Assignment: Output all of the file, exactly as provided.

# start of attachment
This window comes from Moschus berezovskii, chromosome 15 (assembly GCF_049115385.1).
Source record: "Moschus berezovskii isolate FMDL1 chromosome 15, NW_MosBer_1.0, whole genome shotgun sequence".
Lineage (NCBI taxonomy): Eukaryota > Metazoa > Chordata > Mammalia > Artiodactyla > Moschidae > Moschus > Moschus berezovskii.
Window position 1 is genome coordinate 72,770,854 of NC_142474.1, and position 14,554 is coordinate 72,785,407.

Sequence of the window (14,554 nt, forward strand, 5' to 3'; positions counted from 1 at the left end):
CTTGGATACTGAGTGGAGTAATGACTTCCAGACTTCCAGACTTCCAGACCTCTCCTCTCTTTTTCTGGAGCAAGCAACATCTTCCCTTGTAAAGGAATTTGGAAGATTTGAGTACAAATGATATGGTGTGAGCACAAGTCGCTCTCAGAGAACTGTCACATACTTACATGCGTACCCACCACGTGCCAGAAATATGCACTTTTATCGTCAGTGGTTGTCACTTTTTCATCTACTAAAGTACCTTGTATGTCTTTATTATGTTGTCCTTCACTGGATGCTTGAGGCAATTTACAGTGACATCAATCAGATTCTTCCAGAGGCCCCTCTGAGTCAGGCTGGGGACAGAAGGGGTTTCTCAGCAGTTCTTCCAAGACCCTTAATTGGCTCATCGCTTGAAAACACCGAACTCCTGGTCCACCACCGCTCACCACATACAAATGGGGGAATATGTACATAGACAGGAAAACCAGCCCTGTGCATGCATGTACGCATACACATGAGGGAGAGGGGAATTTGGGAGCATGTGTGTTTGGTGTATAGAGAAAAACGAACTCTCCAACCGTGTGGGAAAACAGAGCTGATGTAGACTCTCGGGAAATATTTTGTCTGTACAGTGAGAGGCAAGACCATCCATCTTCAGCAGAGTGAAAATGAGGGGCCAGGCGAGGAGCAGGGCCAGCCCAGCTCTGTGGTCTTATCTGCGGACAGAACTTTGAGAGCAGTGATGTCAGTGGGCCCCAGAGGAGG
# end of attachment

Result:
This window comes from Moschus berezovskii, chromosome 15 (assembly GCF_049115385.1).
Source record: "Moschus berezovskii isolate FMDL1 chromosome 15, NW_MosBer_1.0, whole genome shotgun sequence".
Lineage (NCBI taxonomy): Eukaryota > Metazoa > Chordata > Mammalia > Artiodactyla > Moschidae > Moschus > Moschus berezovskii.
Window position 1 is genome coordinate 72,770,854 of NC_142474.1, and position 14,554 is coordinate 72,785,407.

Sequence of the window (14,554 nt, forward strand, 5' to 3'; positions counted from 1 at the left end):
CTTGGATACTGAGTGGAGTAATGACTTCCAGACTTCCAGACTTCCAGACCTCTCCTCTCTTTTTCTGGAGCAAGCAACATCTTCCCTTGTAAAGGAATTTGGAAGATTTGAGTACAAATGATATGGTGTGAGCACAAGTCGCTCTCAGAGAACTGTCACATACTTACATGCGTACCCACCACGTGCCAGAAATATGCACTTTTATCGTCAGTGGTTGTCACTTTTTCATCTACTAAAGTACCTTGTATGTCTTTATTATGTTGTCCTTCACTGGATGCTTGAGGCAATTTACAGTGACATCAATCAGATTCTTCCAGAGGCCCCTCTGAGTCAGGCTGGGGACAGAAGGGGTTTCTCAGCAGTTCTTCCAAGACCCTTAATTGGCTCATCGCTTGAAAACACCGAACTCCTGGTCCACCACCGCTCACCACATACAAATGGGGGAATATGTACATAGACAGGAAAACCAGCCCTGTGCATGCATGTACGCATACACATGAGGGAGAGGGGAATTTGGGAGCATGTGTGTTTGGTGTATAGAGAAAAACGAACTCTCCAACCGTGTGGGAAAACAGAGCTGATGTAGACTCTCGGGAAATATTTTGTCTGTACAGTGAGAGGCAAGACCATCCATCTTCAGCAGAGTGAAAATGAGGGGCCAGGCGAGGAGCAGGGCCAGCCCAGCTCTGTGGTCTTATCTGCGGACAGAACTTTGAGAGCAGTGATGTCAGTGGGCCCCAGAGGAGG